> application shuts down immediately (or very shortly) after a burst of
> logging activity, the tail of those log events is often not present in
> Loggly. From a number of tests, this issue is not restricted to use with
> the LogglyAppender, but is simply more evident because of the latency
> involved.
> Looking through the source code for the AsyncAppenderBase, I saw the
> following:
> You create the Async sender thread as a Daemon thread
> addInfo("Setting discardingThreshold to " + discardingThreshold);
>     worker.setDaemon(true);
>     worker.setName("AsyncAppender-Worker-" + worker.getName());
>     // make sure this instance is marked as "started" before staring the
> worker Thread
>     super.start();
>     worker.start();
> In the sender thread, if you determine that the parent thread has stopped
> or the async sender thread has been interrupted, you allow the worker
> thread to flush remaining log events in the queue.
> while (parent.isStarted()) {
>         try {
>           E e = parent.blockingQueue.take();
>           aai.appendLoopOnAppenders(e);
>         } catch (InterruptedException ie) {
>           break;
>         }
>       }
>       addInfo("Worker thread will flush remaining events before exiting.
> ");
>       for (E e : parent.blockingQueue) {
>         aai.appendLoopOnAppenders(e);
>       }
>       aai.detachAndStopAllAppenders();
> From what I can tell, during JVM shutdown (for a standalone SE instance,
> the same is probably not true for EE instances with application servers)
> daemon threads may be terminated without allowing the the AsyncAppenderBase
> to escape the while loop and proceed onto the queue flush for loop.
> From Brian Goetz in Java Concurrency in Practice:
> "When a thread exits, the JVM performs an inventory of running threads,
> and if the only threads that are left are daemon threads, it initiates an
> orderly shutdown. When the JVM halts, any remaining daemon threads are
> abandoned finally blocks are not executed, stacks are not unwound the JVM
> just exits. Daemon threads should be used sparingly few processing
> activities can be safely abandoned at any time with no cleanup. In
> particular, it is dangerous to use daemon threads for tasks that might
> perform any sort of I/O. Daemon threads are best saved for "housekeeping"
> tasks, such as a background thread that periodically removes expired
> entries from an in-memory cache."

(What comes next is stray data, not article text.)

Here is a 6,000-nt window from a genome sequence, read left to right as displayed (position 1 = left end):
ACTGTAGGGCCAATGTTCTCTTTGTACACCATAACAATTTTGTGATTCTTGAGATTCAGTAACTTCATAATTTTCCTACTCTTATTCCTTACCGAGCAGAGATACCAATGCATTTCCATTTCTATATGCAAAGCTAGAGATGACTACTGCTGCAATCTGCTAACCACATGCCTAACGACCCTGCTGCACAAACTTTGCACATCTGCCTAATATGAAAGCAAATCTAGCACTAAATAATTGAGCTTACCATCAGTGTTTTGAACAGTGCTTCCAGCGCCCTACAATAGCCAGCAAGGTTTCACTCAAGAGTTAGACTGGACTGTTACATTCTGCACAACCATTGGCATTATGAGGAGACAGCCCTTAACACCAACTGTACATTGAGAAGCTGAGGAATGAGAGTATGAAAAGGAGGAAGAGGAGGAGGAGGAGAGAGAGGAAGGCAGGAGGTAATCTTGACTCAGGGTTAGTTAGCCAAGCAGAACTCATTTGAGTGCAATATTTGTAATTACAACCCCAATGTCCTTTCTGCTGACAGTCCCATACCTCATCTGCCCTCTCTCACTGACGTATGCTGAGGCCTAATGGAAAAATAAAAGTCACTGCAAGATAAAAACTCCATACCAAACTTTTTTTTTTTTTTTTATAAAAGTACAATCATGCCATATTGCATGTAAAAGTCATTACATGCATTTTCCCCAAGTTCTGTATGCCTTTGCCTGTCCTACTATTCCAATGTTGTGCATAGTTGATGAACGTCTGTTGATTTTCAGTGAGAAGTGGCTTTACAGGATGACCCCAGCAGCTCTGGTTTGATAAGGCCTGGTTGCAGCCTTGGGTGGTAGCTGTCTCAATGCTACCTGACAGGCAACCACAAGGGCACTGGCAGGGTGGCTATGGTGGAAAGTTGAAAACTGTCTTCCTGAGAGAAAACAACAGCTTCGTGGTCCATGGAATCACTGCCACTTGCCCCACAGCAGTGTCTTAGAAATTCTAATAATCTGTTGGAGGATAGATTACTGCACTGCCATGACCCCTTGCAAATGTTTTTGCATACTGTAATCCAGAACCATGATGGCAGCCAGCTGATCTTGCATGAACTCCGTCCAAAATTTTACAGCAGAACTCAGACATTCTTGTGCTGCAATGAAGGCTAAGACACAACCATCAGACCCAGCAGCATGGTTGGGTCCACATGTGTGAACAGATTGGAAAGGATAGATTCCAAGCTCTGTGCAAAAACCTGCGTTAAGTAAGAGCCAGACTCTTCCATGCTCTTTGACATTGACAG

> To test this, I inserted a break point in the AsyncAppenderBase at the
> call to addInfo and ran a variety of different scenarios. At no point in
> time was I able to get the breakpoint to stop at the addInfo line.
> I don't think there are any clear cut solutions to this. Making the worker
> thread a user thread instead of daemon thread has its own implications,
> particularly that if all other user threads have exited the async threads
> would keep the JVM instance alive (unless System.exit has been called, in
> which case I believe that you will still have lost log events even if the
> async processing thread is not a daemon). It might be possible to create a
> shutdown hook that does the queue flushing for the async worker - though
> you may need to consider the possibility of other shutdown hooks wanting to
> log events as well.
> I'm currently mocking up a version of the AsyncAppenderBase and
> AsyncAppender that installs a shutdown hook as described previously. I
> think a "queue idle time" configuration might be the best way to handle
> other shutdown hooks adding log events (aka - after processing whatever was
> in the queue, if no new events are added within *x* ms then the shutdown
> hook can assume nothing else will be adding log events and can exit).  An
> alternative might be to have the shutdown hook query the ThreadMXBean API
> to determine if other shutdown hooks are still executing and possibly
> adding log events (though the threads that are expected to be running
> during shutdown may be not only application specific but also JVM
> implementation specific... I'm not sure).
> Let me know what you think. I'll let you know if I feel that my mockup may
> be viable...
> Regards,
> Mike Reinhold